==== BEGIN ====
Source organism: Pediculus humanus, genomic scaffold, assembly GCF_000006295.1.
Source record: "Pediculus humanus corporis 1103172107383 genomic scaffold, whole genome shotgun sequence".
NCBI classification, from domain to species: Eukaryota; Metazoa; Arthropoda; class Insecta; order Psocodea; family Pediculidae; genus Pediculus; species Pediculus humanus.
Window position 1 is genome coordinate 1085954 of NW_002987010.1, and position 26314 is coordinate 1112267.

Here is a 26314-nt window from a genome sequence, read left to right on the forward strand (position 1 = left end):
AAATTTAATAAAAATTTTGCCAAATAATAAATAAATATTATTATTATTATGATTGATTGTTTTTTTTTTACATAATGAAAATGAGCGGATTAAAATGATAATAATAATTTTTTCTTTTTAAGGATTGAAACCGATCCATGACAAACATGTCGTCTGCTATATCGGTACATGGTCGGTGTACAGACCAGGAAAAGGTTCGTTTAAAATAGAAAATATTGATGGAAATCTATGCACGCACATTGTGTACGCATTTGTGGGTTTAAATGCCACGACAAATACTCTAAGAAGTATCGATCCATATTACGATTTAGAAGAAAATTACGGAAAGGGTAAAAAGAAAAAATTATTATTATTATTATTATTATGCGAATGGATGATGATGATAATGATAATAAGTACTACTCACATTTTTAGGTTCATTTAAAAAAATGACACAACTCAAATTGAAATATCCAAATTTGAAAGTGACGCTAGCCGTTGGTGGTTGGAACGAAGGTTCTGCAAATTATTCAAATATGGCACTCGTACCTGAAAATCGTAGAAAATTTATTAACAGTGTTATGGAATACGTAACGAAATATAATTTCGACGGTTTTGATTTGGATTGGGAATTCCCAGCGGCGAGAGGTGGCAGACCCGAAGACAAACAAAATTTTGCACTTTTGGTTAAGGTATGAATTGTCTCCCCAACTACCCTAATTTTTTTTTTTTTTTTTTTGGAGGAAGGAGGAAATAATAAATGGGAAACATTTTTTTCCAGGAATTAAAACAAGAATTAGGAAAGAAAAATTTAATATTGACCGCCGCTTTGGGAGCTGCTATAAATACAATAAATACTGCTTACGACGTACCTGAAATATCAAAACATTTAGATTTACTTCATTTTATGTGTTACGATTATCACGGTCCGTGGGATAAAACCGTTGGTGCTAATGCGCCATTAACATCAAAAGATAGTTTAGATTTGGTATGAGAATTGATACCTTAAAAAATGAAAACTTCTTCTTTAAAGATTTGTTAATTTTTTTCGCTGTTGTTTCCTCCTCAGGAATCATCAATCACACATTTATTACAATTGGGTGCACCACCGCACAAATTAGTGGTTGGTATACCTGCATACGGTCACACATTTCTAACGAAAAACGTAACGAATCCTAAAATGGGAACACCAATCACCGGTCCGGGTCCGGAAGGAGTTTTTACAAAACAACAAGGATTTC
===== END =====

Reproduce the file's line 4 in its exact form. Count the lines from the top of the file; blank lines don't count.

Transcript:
Window position 1 is genome coordinate 1085954 of NW_002987010.1, and position 26314 is coordinate 1112267.